One of the most profound examples of help occurred when the Soviets provided support for India’s independence. The two countries forged an alliance that continued throughout the Cold War and allowed India to stay independent.
Some politicians and historians disagree on whether Soviet anticolonial aid was a good thing or a bad thing. But it generally allowed these countries to gain independence that they otherwise would not have achieved.
The dark side of this aid was that Soviet foreign policies were just as colonial as Western policies. They often treated countries in their Central European zones of control as Soviet colonies.
In hindsight, the colonial aspects of Soviet foreign policy are clear. But it is also clear that the Soviet Union helped many countries to gain their independence from other colonial masters.
3 Effective Industrialization
Before the rise of the Soviet Union, Russia was mostly an agrarian country that did not have an effective industrial economy. In this way, it lagged far behind other countries in Europe. However, one of the most important things that the Soviet regime did for its country was to bring it into the modern world.
During the Stalin era, the Soviet Union underwent a massive industrialization process. The minor economy of the tsarist era was transformed into an industrial powerhouse that rivaled other first-world countries.
All of this happened in the 10-year period from 1928 to 1938. Overall, the Soviet Union industrialized at a faster rate than any other country previously had, which improved the lifestyles of its citizens.
Between 1929 and 1934, the Soviet Union achieved a 50 percent increase in industrial growth and an average annual growth rate of 18 percent, which was an unprecedented leap in output.
Of course, the news wasn’t all good. Many products manufactured in the Soviet Union were of low quality. But industrialization helped the USSR to become a first-world country. Former Soviet states like Russia and Ukraine became effective world economies.
2 Free Education
The Soviet Union emphasized education, especially in science and engineering. Soviet law guaranteed all citizens a free education regardless of their social standing or income.
Unlike other countries at the time, this education extended to college and postgraduate work. Some people received their doctorates without paying tuition. The education plan covered all costs of attending school, including textbooks and school supplies.
The Soviets also built universities and extended the possibility of education to developing republics in the USSR where education had previously been unavailable. For example, Belarus had no universities before the Soviet Union existed. By the time the Soviet Union collapsed in 1991, Belarus had 22 universities.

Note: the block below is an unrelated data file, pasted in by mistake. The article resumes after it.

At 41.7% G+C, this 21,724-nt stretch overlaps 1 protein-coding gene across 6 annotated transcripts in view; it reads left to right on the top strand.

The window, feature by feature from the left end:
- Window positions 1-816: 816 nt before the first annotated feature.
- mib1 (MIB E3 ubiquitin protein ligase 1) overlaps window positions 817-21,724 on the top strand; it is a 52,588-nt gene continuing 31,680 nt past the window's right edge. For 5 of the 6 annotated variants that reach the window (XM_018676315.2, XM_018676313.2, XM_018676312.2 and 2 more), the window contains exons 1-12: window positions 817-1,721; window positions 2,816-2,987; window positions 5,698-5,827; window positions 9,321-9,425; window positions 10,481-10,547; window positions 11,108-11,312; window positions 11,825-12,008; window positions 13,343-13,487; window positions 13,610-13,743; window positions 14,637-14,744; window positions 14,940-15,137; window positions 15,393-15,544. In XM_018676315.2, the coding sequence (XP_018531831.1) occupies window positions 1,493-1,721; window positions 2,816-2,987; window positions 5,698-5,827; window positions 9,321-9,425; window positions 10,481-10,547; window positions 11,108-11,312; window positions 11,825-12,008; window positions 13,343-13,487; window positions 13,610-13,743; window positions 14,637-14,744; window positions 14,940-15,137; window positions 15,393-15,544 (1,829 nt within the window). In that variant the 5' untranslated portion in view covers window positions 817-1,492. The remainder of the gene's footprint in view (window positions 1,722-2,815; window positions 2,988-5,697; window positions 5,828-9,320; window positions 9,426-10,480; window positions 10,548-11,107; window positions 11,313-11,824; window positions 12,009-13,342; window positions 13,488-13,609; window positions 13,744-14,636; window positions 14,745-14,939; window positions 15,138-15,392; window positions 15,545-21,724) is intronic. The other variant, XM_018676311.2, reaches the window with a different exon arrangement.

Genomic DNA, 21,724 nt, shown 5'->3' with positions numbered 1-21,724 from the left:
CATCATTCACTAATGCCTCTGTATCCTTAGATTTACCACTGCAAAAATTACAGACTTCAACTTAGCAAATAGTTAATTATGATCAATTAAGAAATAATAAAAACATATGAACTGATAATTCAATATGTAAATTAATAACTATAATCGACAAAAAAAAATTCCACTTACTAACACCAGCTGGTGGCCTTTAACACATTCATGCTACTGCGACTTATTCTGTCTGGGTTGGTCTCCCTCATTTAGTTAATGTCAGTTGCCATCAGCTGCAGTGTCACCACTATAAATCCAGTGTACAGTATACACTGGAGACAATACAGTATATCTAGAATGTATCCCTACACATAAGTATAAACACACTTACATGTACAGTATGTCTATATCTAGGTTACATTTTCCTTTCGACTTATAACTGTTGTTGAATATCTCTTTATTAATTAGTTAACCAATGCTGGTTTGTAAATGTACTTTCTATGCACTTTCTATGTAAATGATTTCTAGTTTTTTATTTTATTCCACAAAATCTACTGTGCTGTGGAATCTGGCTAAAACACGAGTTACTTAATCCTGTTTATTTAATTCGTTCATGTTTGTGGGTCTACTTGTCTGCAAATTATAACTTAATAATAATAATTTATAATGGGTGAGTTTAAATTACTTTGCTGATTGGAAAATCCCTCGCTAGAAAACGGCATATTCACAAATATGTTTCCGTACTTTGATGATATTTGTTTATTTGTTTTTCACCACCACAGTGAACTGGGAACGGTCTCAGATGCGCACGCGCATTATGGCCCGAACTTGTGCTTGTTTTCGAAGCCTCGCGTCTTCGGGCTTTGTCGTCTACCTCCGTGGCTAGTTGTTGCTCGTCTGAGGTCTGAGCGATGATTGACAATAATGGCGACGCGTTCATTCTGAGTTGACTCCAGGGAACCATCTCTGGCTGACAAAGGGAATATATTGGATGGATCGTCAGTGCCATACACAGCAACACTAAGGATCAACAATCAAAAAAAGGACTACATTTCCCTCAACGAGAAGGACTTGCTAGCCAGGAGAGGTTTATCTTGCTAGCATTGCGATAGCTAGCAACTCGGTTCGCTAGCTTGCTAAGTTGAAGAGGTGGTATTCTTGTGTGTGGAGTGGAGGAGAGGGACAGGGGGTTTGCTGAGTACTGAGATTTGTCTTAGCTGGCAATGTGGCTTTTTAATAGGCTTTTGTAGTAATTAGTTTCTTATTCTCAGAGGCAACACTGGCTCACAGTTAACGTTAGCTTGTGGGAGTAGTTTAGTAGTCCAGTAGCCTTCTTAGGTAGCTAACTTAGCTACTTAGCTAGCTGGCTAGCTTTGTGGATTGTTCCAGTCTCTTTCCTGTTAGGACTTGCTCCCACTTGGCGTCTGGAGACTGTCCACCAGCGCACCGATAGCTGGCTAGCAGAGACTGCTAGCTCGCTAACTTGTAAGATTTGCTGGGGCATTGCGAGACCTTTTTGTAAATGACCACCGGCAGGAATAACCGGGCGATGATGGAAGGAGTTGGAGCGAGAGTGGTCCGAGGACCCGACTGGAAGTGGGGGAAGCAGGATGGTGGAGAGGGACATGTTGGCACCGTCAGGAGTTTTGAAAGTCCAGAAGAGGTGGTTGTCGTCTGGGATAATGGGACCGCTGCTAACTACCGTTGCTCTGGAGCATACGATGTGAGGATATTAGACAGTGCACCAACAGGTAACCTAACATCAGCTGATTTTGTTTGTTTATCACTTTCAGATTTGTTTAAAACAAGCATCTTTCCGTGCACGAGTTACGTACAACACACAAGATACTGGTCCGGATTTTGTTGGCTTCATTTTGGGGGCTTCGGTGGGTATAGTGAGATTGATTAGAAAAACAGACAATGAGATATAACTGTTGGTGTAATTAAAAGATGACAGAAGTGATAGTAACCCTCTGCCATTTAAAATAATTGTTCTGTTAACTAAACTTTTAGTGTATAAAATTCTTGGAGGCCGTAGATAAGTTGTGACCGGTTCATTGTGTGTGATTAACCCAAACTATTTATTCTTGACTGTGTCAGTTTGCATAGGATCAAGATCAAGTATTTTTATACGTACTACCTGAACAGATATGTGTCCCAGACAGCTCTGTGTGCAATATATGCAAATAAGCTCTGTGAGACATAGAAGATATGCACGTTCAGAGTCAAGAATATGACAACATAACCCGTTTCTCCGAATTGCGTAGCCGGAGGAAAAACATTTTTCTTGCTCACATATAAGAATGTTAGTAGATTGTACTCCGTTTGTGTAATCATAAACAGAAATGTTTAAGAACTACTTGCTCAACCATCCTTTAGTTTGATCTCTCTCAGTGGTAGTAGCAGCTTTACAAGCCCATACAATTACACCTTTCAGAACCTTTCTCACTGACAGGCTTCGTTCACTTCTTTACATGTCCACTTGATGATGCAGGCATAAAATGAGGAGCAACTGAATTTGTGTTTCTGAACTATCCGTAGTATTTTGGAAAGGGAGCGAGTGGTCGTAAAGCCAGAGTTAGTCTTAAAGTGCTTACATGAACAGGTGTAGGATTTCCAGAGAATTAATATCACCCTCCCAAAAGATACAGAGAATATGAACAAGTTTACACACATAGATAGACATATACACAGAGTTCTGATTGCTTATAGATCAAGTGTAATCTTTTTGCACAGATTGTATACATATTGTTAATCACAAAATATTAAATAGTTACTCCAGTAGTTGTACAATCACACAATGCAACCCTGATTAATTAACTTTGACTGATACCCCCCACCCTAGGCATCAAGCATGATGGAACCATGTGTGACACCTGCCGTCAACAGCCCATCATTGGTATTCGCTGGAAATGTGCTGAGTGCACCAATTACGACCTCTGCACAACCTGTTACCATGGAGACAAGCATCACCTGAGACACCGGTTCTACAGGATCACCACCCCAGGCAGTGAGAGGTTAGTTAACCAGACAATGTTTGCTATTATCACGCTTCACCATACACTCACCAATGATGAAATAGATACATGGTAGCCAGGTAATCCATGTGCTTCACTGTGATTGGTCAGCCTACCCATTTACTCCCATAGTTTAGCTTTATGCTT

The effectiveness of the Soviet education system is clear from the number of great scientists and mathematicians that came out of the country.
1 Drug-Free Neighborhoods
Throughout its history, the Soviet Union had strict drug control, which became more repressive over time. This was the opposite of the trends in the West. Soviet policies focused on criminalization of drug use and did not do much with drug rehabilitation or addiction recovery. But it did result in essentially drug-free neighborhoods.
Soviet politicians and writers considered drug use to be a decadence caused by capitalism. As a result, the Soviets went to great lengths to stop any drugs, including the full list of drugs cataloged by the UN Convention Against Illicit Traffic in Narcotic Drugs and Psychotropic Substances. This included strict bans on opiates.
Of course, there were still drug users in the Soviet Union. But their number was incredibly small, mainly confined to elitists and people in prison. Both groups got their drugs from gypsies who smuggled them into the country.
In the 1980s, the Soviet government had much more difficulty controlling the influx of drugs, which caused a surge in the drug culture. Most of these new users were young people who saw drugs as a way to imitate Western culture.
Increased drug use also came from Soviet soldiers returning from Afghanistan, where they first took illegal narcotics. When the Soviet Union fell, the drug control laws did as well, leaving Russia with the narcotics problem that it has today.
Zachery Brasier is a physics student who likes to write on the side. Check out his personal blog at zacherybrasier.com.